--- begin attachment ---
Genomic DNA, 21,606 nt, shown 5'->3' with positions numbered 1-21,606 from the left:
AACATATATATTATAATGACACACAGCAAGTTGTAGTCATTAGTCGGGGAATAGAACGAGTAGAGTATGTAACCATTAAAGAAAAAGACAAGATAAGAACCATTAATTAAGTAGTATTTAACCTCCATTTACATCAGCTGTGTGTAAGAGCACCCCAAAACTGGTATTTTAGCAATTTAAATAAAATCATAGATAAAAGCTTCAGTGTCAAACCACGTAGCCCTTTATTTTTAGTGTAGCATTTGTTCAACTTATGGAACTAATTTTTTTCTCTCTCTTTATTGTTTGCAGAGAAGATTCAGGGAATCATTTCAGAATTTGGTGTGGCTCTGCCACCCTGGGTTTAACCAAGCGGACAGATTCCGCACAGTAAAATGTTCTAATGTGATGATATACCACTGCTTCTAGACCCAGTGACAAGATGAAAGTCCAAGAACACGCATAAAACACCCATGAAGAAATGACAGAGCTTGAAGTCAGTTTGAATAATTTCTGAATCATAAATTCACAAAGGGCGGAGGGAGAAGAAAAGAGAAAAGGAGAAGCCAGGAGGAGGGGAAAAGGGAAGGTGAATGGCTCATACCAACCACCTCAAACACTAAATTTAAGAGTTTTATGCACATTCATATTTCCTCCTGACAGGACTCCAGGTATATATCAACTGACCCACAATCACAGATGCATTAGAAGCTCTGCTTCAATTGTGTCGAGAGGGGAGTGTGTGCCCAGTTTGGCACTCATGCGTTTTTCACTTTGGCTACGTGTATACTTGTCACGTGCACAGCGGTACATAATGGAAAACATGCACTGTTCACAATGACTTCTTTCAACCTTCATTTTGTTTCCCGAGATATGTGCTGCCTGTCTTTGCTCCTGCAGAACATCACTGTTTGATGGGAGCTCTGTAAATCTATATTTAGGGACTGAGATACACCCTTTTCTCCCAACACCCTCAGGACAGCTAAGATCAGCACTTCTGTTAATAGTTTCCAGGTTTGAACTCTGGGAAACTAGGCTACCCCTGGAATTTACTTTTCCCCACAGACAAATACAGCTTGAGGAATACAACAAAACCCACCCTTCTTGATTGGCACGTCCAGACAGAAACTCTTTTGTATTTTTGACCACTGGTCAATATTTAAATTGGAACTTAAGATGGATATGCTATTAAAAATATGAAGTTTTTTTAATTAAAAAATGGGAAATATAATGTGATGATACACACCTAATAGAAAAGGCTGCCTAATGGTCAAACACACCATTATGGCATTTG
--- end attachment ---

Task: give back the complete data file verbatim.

Genomic DNA, 21,606 nt, shown 5'->3' with positions numbered 1-21,606 from the left:
AACATATATATTATAATGACACACAGCAAGTTGTAGTCATTAGTCGGGGAATAGAACGAGTAGAGTATGTAACCATTAAAGAAAAAGACAAGATAAGAACCATTAATTAAGTAGTATTTAACCTCCATTTACATCAGCTGTGTGTAAGAGCACCCCAAAACTGGTATTTTAGCAATTTAAATAAAATCATAGATAAAAGCTTCAGTGTCAAACCACGTAGCCCTTTATTTTTAGTGTAGCATTTGTTCAACTTATGGAACTAATTTTTTTCTCTCTCTTTATTGTTTGCAGAGAAGATTCAGGGAATCATTTCAGAATTTGGTGTGGCTCTGCCACCCTGGGTTTAACCAAGCGGACAGATTCCGCACAGTAAAATGTTCTAATGTGATGATATACCACTGCTTCTAGACCCAGTGACAAGATGAAAGTCCAAGAACACGCATAAAACACCCATGAAGAAATGACAGAGCTTGAAGTCAGTTTGAATAATTTCTGAATCATAAATTCACAAAGGGCGGAGGGAGAAGAAAAGAGAAAAGGAGAAGCCAGGAGGAGGGGAAAAGGGAAGGTGAATGGCTCATACCAACCACCTCAAACACTAAATTTAAGAGTTTTATGCACATTCATATTTCCTCCTGACAGGACTCCAGGTATATATCAACTGACCCACAATCACAGATGCATTAGAAGCTCTGCTTCAATTGTGTCGAGAGGGGAGTGTGTGCCCAGTTTGGCACTCATGCGTTTTTCACTTTGGCTACGTGTATACTTGTCACGTGCACAGCGGTACATAATGGAAAACATGCACTGTTCACAATGACTTCTTTCAACCTTCATTTTGTTTCCCGAGATATGTGCTGCCTGTCTTTGCTCCTGCAGAACATCACTGTTTGATGGGAGCTCTGTAAATCTATATTTAGGGACTGAGATACACCCTTTTCTCCCAACACCCTCAGGACAGCTAAGATCAGCACTTCTGTTAATAGTTTCCAGGTTTGAACTCTGGGAAACTAGGCTACCCCTGGAATTTACTTTTCCCCACAGACAAATACAGCTTGAGGAATACAACAAAACCCACCCTTCTTGATTGGCACGTCCAGACAGAAACTCTTTTGTATTTTTGACCACTGGTCAATATTTAAATTGGAACTTAAGATGGATATGCTATTAAAAATATGAAGTTTTTTTAATTAAAAAATGGGAAATATAATGTGATGATACACACCTAATAGAAAAGGCTGCCTAATGGTCAAACACACCATTATGGCATTTG